Though the exact reasons for this remain uncertain, some of it has to do with another invader - honeybees. Honeybees are native to Europe and are generalists in their foraging abilities. Until bees were were brought to Hawai'i, many introduced orchid species behaved themselves. There simply wasn't anything around to pollinate them. Once honeybees came onto the scene, a few of these introduced species such as the bamboo orchid (Arundina graminifolia) were suddenly able to reproduce. The tropical climate made the land ripe for the taking. But this is only part of the picture. There is another, more interesting conundrum that remains to be solved. 

Orchids absolutely require mycorrhizal fungi to germinate and grow. Why is it then that introduced orchids seem to be doing so much better than the Hawaiian endemics? Good question. Some orchids can be very specific about the fungi they will partner with whereas others are not. It could be that all of the introduced orchids that are naturalizing are generalists whereas the endemics are specialists. It could also be that the endemics simply can't handle the altered disturbance regimes brought on by modern society.

The real reason is probably some combination of these and many more but the fact of the matter remains, Hawai'i's native orchids are in trouble. Since they are not nearly as showy as other orchids they are rather overlooked. This is a shame because if they are lost from their native range, they are gone from the world forever. Luckily there are people out there like Dr. Nicole Hynson of the University of Hawai'i and Dr. Larry Zettler of Illinois College who are working to understand, propagate, and conserve these unique species.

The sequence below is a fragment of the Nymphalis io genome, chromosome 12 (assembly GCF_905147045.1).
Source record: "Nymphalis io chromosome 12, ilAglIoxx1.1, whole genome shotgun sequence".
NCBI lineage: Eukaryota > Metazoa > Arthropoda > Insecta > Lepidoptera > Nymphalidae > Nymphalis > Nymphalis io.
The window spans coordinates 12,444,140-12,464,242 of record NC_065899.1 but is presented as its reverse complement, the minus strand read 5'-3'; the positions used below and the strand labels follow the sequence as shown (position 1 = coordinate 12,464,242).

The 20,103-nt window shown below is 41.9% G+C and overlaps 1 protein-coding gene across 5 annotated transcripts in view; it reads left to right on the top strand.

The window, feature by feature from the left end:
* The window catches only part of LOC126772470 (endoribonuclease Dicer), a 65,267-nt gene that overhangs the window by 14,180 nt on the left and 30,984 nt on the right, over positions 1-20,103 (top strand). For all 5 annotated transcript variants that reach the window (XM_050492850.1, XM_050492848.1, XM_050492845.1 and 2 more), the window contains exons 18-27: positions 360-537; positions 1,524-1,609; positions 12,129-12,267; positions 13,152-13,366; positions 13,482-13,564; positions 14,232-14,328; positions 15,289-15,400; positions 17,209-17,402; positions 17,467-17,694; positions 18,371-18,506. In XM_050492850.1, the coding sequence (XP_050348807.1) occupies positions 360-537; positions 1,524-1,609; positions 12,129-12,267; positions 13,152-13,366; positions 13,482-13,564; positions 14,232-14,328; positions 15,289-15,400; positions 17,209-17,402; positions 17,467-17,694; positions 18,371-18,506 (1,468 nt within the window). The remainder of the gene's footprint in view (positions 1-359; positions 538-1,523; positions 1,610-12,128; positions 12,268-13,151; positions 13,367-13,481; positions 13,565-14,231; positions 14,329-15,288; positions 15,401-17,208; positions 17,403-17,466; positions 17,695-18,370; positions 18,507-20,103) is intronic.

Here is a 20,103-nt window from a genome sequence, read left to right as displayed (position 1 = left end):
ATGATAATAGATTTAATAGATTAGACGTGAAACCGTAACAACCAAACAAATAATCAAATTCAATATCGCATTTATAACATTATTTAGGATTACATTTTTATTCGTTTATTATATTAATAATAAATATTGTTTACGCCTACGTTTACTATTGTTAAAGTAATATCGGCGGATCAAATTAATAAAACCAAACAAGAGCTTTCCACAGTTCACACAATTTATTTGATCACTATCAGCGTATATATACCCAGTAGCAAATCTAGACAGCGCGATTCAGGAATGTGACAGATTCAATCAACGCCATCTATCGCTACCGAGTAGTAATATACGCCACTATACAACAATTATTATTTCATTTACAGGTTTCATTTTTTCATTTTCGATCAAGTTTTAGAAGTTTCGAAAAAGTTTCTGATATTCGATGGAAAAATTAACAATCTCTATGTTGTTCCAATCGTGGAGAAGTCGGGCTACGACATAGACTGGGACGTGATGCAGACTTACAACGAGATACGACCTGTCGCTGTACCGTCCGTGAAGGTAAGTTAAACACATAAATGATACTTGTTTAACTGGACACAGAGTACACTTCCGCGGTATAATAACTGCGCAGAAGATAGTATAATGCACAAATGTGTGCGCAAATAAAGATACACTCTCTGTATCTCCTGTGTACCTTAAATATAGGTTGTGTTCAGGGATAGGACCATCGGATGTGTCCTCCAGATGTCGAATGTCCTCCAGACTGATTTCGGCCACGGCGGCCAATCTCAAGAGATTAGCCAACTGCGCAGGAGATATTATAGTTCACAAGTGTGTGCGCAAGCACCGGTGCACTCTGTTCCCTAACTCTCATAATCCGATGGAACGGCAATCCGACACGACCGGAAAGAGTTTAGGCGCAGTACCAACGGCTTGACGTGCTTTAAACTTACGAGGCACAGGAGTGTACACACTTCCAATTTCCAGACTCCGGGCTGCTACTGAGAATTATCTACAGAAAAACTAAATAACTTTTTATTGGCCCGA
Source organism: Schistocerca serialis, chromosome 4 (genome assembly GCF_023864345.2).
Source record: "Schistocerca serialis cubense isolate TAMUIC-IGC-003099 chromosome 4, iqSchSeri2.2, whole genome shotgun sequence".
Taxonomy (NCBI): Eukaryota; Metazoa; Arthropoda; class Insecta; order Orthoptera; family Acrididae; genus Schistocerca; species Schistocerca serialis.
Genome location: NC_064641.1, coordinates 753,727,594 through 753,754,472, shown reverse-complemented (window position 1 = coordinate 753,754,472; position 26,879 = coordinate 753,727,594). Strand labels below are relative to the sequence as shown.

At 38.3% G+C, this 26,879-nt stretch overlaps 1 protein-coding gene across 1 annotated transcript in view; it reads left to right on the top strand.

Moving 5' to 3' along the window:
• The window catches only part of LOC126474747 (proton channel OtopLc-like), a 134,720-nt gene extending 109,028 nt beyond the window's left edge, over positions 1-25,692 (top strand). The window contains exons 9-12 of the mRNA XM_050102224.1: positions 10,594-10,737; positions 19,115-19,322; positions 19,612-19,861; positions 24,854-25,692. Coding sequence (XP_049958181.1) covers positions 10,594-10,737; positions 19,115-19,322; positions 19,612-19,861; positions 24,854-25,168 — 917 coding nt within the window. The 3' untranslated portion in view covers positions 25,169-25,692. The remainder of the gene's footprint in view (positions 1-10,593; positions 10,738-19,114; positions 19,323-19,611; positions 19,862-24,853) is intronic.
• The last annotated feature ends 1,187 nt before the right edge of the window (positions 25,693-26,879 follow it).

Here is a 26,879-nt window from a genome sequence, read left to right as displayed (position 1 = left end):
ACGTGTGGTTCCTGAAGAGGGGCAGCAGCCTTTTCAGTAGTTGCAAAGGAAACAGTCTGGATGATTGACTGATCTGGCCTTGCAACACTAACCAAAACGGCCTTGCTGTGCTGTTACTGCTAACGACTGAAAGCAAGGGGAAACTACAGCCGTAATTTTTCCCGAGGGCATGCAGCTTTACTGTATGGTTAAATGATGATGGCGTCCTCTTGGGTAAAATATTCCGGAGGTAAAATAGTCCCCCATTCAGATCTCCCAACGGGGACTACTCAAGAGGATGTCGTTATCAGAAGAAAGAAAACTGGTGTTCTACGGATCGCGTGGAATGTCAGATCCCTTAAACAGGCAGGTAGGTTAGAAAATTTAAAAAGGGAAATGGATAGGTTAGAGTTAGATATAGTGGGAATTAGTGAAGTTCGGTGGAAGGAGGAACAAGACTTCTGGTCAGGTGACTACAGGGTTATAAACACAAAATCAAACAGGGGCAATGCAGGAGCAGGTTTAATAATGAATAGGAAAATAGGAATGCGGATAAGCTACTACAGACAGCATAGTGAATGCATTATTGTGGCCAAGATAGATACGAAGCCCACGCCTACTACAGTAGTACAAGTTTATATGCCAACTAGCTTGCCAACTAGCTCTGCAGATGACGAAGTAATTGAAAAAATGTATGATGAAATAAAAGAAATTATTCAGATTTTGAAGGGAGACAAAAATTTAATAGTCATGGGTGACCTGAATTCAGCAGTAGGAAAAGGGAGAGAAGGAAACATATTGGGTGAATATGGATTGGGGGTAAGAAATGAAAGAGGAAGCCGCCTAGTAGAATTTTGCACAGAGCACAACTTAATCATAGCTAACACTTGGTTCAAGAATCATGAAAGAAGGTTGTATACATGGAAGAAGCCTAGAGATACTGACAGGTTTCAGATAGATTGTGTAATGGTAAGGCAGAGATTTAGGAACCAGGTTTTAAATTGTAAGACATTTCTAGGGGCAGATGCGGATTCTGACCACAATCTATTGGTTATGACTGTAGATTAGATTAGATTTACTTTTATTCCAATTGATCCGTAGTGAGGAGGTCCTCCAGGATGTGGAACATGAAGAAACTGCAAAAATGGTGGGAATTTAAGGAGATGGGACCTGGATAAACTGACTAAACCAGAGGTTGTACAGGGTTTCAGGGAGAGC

Photo Credits: University of Hawai'i Museum (http://bit.ly/1K8pjKC), Arkive (http://bit.ly/20kxg17), and G. Daida (http://bit.ly/1K8phCw

Further Reading:
http://bit.ly/1PKOV0C

http://s.si.edu/1QRn0el

http://s.si.edu/1Rjwd1g

http://s.si.edu/1W8bGMb

http://www2.hawaii.edu/~nhynson/Hynson_Lab/Welcome.html

http://www.ic.edu/LarryZettler

Growing Ferns

I am finally having some success intentionally growing ferns from spores. I collected and sowed spores from some interrupted ferns (Osmunda claytoniana) over the summer. They have been hanging out as gametophytes for months now and some are finally starting to grow sporophytes. Here is how it worked for me:

I kept my eye on a batch of adult plants this summer. Once their fertile fronds developed I would flick them every now and then to see if they were releasing spores. Once I saw that they were I shook the fronds over some paper to collect the spores. I then took some old potting soil and sterilized it with boiling distilled water. I use old takeout containers because they are small and have clear lids that form a seal which keeps the humidity high.

Once the soil was cool I sprinkled the spores over it and then placed it on a shelf where it gets a small amount of ambient light every day. The rest they did themselves. You just have to remember to check on them and keep the humidity quite high because they can dry out really fast. They seemed stuck as gametophytes for months. I just noticed the start of these sporophytes the other day.